This … or That?


Excerpts from A Starry Night Crowded With Selfies by Francis X. Clines (NY Times, 9/23/17):

“This is the scene in front of Vincent van Gogh’s “The Starry Night” at the Museum of Modern Art earlier this month.  The city’s summer tourist season is ending, but visitors still crowd four and five deep in neck-craning hubbubs, brandishing phones to take close-ups and grinning selfies and somehow partake of “Starry Night,” the van Gogh masterpiece at the Museum of Modern Art. The crowds were ceaseless all summer, as they are much of the year — bobbing, weaving, snapping away, denying quiet contemplation. They puzzle no less an art lover than Ann Temkin, the chief curator of painting and sculpture, who has watched the “crazy magnetism” of the painting and her beloved Vincent grow ever since cameras first appeared on phones. “It’s as if taking a photo of a work in a museum means ‘seeing’ it to a viewer, even though someone like me worries that taking the photo replaces seeing it in the slow and thoughtful way I would ideally wish,” Ms. Temkin ruefully concedes at the bustling museum. “And the problem with all the photo-takers is that they make it impossible for someone who wants to do that kind of looking to do so.” […]  As a curator, Ms. Temkin has decided nothing can be done about ravenous phone photographers in museums. “I used to be more judgmental about it, really disapprove,” she says. Lately she sees how audiences at public events watch a big video screen image rather than the actual person in the picture speaking live right there on stage. Something’s happening; she notices celebrity chefs preparing dishes for their photogenic possibilities. She suspects artists are inevitably crafting work with similar nods to the overwhelming social media culture, with all its likes and retweets. “It’s utterly impossible to wrap one’s mind around van Gogh, seeing this going on,” the curator notes affectionately. “Maybe God is good and will let him know he’s beloved,” she says. “But beyond that, he’s not allowed to look,” she advises, protecting Vincent from the madding crowd.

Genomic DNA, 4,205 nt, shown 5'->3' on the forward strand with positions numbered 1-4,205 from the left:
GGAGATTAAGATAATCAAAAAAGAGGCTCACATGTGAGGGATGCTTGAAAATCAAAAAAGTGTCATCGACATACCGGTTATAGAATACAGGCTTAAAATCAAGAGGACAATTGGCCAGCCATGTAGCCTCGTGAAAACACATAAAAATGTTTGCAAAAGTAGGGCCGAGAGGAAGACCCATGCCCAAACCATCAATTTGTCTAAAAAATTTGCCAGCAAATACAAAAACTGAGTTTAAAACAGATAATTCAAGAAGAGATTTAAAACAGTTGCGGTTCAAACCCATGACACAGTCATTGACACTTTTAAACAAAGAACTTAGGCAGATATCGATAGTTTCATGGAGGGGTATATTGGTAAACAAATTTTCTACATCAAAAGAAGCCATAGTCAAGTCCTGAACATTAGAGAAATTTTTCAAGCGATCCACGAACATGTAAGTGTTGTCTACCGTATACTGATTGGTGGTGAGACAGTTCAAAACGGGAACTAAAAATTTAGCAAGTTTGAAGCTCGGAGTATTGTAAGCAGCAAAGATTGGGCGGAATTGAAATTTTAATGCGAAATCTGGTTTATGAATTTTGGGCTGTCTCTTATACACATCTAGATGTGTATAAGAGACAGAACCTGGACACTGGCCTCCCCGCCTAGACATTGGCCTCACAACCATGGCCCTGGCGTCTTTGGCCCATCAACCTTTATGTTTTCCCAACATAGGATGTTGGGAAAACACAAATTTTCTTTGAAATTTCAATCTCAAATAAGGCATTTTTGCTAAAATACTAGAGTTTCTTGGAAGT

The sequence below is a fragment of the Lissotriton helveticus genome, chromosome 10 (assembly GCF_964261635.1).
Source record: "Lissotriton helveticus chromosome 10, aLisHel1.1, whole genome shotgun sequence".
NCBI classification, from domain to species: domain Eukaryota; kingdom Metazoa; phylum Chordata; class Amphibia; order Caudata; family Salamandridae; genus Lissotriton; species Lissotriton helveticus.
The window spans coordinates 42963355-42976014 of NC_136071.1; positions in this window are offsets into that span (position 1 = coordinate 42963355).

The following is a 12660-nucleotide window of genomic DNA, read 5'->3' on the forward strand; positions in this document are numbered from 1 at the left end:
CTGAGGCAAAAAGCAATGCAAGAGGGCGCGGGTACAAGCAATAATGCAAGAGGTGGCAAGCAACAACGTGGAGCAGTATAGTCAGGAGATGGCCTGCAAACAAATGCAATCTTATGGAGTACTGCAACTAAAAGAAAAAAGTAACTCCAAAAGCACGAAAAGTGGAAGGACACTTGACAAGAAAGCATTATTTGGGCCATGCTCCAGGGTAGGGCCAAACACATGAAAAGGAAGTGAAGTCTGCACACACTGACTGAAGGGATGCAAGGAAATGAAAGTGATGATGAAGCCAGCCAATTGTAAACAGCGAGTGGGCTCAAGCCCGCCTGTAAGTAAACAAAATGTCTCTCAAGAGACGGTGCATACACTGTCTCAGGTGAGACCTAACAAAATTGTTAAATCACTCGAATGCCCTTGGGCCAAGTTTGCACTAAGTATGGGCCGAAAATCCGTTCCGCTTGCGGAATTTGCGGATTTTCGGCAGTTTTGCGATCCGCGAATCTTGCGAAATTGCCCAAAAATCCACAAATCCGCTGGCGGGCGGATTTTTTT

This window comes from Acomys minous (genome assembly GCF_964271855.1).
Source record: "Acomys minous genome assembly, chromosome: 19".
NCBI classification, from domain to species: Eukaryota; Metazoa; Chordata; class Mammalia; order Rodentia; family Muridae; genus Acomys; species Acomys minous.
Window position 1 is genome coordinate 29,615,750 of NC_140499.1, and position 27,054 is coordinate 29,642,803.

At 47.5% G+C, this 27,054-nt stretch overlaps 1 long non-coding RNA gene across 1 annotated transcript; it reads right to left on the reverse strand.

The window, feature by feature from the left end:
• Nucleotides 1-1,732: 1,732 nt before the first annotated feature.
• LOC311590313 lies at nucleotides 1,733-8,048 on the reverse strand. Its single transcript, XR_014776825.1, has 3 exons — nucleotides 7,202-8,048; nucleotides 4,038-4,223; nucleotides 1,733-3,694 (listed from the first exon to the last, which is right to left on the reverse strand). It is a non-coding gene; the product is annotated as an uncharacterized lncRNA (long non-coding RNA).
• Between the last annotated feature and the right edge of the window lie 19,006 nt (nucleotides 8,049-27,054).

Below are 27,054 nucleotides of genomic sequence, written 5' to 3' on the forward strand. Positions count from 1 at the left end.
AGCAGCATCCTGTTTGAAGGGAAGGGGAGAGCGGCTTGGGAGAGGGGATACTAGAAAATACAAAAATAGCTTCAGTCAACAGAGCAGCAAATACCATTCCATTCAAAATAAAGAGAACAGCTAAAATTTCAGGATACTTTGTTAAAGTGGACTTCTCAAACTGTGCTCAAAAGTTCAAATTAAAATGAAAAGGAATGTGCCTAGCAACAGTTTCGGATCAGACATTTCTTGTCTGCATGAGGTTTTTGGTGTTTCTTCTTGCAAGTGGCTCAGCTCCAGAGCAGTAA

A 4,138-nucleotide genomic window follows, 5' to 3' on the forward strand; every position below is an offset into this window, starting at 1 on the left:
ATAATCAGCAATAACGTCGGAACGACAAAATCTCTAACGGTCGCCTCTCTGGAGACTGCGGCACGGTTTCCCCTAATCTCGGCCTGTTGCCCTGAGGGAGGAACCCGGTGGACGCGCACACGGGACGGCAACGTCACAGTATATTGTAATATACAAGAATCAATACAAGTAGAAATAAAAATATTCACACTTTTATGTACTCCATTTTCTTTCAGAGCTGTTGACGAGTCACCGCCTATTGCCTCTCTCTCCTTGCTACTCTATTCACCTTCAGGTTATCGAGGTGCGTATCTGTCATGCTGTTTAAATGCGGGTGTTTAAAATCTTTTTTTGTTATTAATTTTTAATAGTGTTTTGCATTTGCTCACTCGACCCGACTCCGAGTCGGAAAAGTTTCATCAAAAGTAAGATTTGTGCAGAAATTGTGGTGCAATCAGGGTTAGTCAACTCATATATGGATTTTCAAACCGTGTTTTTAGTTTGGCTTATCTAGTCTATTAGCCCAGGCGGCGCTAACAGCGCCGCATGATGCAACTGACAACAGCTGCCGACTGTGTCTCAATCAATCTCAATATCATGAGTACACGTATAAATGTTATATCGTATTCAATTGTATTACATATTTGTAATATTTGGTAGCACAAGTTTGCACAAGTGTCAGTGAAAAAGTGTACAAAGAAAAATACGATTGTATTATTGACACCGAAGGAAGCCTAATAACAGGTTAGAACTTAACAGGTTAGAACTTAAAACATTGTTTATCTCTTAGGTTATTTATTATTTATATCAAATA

• Upper Photo: A Starry Night Crowded With Selfies.  The scene in front of Vincent van Gogh’s “The Starry Night” at the Museum of Modern Art earlier this month. Photo by Joshua Bright (
  • Lower Photo: An auction house worker poses for photographers in front of an untitled oil on canvas 1957 painting by Mark Rothko in central London, Monday, Oct. 14, 2013. (AP / Lefteris Pitarakis /


  1. i’m all about the ‘that.’

    Liked by 2 people

  2. Even tho I see “right answer”, I still am delighted with “that”.

    Liked by 1 person

  3. Smiling…
    I was about to type that ideally I wish I can go to museums at night when no one is there, then saw the second photo!
    I was at the Art Institute of Chicago last week and almost snapped pictures of a painting by Edward Hopper for you. It didn’t feel right though.

    Liked by 2 people

  4. Only in America… or is it ? I wonder if the Louvre lets camera phones any where near the Mona Lisa ??

    Liked by 1 person

  5. Mr. Rothko’s work(s) bring tears to my soul.
    I wish I could say what he said with colour besides feeling his intent so deeply. Perhaps one day…

    Liked by 1 person

    • Yes. I don’t even wish, it is beyond my comprehension. Your thoughts remind me of a E.E. Cummings passage:

      “A poet is somebody who feels, and who expresses his feelings through words.

      This may sound easy. It isn’t.

      A lot of people think or believe or know they feel — but that’s thinking or believing or knowing; not feeling. And poetry is feeling — not knowing or believing or thinking.